The Fourth Edition of UL 1740 “Standard for Robots and Robotic Equipment” was released at the beginning of 2018. The publication of the revised edition marked a significant shift from RIA R15.06 (2012) to the latest edition of ISO 10218 (2011). As you can imagine, this meant a major re-write to the definitions and test specifications within UL 1740 to align with the international robotics standard. This shift will define the shape of the robotics industry for years to come.

Changes to the Standard

The alignment of UL 1740 with ISO 10218 (2011) meant a large portion of changes between editions were to the glossary in order to harmonize with international standards and other UL standards. The most significant revised definition was that of the actual term “robot,” conforming with the definition in ISO 8373 (2012).

The most significant changes

 

3RD EDITION DEFINITION

Automatically controlled, re-programmable multipurpose machine, programmable in several degrees of freedom, which can be either fixed in place or mobile.

 

4TH EDITION DEFINITION

Actuated mechanism programmable in two or more axes with a degree of autonomy, moving within its environment, to perform intended tasks.

 

New safety testing requirements were also added to the new edition, again to align with new and revised international safety standards and to stay ahead of constantly evolving technologies. For example, Clause 40.4.7 was added to allow for Manual High Speed (APV or T2) functions and to be consistent with ISO 10218-1.

In all, significant editorial changes and clarifications throughout changed the way manufacturers, integrators, and users approach the standard.

What Do Organizations Need to Be Aware Of?

Most manufacturers of this type of equipment understand the previous requirements very well but may not have kept up to date with all of the changes to the requirements. It is also important for them to understand the relationship between UL 1740, ANSI / RIA R15.06, CSA Z-434, ISO 10218-1 and other functional safety standards.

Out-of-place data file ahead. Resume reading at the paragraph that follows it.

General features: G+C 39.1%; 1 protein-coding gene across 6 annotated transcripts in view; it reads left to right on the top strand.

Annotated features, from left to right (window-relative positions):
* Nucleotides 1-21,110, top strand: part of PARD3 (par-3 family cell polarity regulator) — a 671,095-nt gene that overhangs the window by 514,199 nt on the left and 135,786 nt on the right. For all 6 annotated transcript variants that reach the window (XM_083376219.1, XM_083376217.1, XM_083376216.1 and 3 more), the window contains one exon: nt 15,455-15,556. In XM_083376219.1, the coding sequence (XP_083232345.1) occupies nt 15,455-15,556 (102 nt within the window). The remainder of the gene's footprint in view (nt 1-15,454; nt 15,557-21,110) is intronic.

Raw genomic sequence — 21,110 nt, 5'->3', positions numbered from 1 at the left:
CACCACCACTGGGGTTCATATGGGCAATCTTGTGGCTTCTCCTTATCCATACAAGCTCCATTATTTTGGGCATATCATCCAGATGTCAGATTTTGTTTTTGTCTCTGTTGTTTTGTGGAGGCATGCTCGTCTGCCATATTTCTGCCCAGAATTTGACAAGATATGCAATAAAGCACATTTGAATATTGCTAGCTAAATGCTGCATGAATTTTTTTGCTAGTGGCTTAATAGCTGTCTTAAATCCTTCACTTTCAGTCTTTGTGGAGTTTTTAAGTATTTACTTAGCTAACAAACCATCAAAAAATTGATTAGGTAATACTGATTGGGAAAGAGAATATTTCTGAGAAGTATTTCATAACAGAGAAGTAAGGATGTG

Integrators and robot users are not expected to have the same level of understanding of these changes to UL 1740 as manufacturers, because the details of many modifications do not make a big impact to their day-to-day work. Their main responsibility will be in keeping to the original designed safety plan of the manufacturer’s robot in order to maintain compliance to the updated standard.

As a whole, organizations may need to review their current UL 1740 certifications in order to ensure that they are complying with Fourth Edition requirements.

UL 1740: A Guide to Key Updates

Considering the extent of changes to the standard and its potential impact on the robotics and manufacturing industries, TUV Rheinland has developed a whitepaper UL 1740: A Guide to Key Updates outlining the differences between the 3rd and 4th Editions of UL 1740.

Author

DIPL.-ING. THOMAS KOESTER

DIPL.-ING. THOMAS KOESTER

HEAD OF THE TECHNICAL COMPETENCE CENTER INDUSTRIAL MACHINERY

Head of the Technical Competence Center Industrial Machinery at TÜV Rheinland. Studied electrical engineering at the Technical University of Berlin. Started his career in 1996 in the electrical engineering test laboratory of TÜV Rheinland Japan in Yokohama. Since 2005 employed at TÜV Rheinland in Germany in the area of machine safety and laboratory manager for industrial machinery until 2020. Since 2020 global coordinator of the Machinery segment at TÜV Rheinland. Member of German and European committees in the area of machinery safety.

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